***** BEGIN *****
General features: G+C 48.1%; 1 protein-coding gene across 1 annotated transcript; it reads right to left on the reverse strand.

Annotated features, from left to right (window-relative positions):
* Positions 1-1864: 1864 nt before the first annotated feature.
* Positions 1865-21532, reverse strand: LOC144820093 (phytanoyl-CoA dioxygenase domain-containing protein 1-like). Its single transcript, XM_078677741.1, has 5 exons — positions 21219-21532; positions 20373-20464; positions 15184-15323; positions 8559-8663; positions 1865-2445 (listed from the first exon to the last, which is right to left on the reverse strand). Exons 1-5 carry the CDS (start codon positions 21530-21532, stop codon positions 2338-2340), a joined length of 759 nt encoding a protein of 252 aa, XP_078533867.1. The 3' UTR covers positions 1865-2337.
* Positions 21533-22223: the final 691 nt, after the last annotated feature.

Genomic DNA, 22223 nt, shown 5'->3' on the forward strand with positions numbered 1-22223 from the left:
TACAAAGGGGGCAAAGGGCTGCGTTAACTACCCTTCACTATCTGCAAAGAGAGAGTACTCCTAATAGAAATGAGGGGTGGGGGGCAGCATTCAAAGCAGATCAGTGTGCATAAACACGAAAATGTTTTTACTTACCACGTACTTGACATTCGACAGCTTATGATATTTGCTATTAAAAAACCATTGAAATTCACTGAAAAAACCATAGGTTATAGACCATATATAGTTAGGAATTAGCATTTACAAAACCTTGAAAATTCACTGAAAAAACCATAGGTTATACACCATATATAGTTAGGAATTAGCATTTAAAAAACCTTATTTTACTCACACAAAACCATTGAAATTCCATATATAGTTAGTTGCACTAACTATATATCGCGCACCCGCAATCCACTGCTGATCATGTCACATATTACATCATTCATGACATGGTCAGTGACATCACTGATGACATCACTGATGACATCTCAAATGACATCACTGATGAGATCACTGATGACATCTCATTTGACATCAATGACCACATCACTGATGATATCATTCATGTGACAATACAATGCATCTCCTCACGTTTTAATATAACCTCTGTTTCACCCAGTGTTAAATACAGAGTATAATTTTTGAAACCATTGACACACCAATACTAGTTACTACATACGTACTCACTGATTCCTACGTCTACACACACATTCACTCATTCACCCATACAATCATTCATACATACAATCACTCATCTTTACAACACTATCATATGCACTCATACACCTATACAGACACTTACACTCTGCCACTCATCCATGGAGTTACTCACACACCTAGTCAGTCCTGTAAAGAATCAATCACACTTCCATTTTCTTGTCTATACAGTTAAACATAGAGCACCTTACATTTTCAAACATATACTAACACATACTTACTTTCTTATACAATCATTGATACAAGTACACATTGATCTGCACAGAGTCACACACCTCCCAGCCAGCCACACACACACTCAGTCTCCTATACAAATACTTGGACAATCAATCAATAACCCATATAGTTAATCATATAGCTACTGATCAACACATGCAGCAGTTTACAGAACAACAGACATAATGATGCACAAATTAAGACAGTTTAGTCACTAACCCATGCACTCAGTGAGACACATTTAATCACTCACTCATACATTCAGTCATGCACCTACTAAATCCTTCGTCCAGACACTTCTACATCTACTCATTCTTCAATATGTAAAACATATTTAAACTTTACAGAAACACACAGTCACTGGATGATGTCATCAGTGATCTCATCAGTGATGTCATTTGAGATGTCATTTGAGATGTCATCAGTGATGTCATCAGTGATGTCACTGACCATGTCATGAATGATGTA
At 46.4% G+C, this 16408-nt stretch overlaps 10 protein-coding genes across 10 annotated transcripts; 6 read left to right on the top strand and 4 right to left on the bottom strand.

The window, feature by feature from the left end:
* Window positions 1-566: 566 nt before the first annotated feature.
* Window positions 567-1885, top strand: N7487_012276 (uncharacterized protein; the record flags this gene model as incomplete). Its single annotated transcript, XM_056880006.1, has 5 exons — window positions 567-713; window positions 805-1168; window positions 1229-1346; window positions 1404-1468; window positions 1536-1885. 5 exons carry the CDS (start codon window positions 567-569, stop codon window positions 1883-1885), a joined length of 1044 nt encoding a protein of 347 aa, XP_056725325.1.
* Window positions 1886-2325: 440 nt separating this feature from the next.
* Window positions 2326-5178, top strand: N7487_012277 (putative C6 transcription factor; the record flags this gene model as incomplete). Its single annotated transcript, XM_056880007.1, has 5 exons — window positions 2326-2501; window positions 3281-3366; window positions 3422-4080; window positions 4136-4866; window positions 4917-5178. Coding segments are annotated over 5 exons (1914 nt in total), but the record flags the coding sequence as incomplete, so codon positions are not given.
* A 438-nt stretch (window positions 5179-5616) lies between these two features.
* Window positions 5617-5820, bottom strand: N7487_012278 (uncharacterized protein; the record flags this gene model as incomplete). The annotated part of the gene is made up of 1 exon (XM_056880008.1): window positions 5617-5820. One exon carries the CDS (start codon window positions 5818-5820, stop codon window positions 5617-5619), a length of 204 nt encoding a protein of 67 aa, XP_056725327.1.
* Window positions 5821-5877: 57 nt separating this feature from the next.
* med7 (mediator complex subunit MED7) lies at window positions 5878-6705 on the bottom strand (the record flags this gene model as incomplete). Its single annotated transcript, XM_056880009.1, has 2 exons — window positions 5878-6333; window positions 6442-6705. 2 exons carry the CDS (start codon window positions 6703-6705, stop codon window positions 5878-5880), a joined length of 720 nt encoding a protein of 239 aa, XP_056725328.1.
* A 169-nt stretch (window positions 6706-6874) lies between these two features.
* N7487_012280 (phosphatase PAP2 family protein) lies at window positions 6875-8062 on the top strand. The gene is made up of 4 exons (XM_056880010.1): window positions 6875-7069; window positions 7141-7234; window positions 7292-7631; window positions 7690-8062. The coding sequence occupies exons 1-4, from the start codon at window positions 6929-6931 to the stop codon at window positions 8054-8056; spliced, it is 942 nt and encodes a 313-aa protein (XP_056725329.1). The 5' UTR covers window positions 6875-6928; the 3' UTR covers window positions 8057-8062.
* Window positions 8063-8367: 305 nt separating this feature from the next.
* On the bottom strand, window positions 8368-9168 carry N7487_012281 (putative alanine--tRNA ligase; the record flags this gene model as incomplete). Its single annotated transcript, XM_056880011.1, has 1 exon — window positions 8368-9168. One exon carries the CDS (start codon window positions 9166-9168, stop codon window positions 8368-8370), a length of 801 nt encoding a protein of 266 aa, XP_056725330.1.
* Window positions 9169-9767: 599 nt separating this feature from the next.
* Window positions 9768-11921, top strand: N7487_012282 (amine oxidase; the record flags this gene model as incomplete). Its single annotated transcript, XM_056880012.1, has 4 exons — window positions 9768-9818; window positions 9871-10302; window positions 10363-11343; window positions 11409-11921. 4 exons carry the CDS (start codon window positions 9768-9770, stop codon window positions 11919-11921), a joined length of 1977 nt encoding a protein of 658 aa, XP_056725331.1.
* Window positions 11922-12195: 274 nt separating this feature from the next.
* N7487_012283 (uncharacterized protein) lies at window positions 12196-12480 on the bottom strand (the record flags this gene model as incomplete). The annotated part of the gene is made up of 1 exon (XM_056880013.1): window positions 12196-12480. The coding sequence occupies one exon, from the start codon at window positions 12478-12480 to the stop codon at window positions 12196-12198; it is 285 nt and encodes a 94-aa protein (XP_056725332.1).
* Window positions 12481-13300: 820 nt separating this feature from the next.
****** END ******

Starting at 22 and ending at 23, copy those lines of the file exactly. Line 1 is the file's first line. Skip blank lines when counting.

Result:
* Window positions 9169-9767: 599 nt separating this feature from the next.
* Window positions 9768-11921, top strand: N7487_012282 (amine oxidase; the record flags this gene model as incomplete). Its single annotated transcript, XM_056880012.1, has 4 exons — window positions 9768-9818; window positions 9871-10302; window positions 10363-11343; window positions 11409-11921. 4 exons carry the CDS (start codon window positions 9768-9770, stop codon window positions 11919-11921), a joined length of 1977 nt encoding a protein of 658 aa, XP_056725331.1.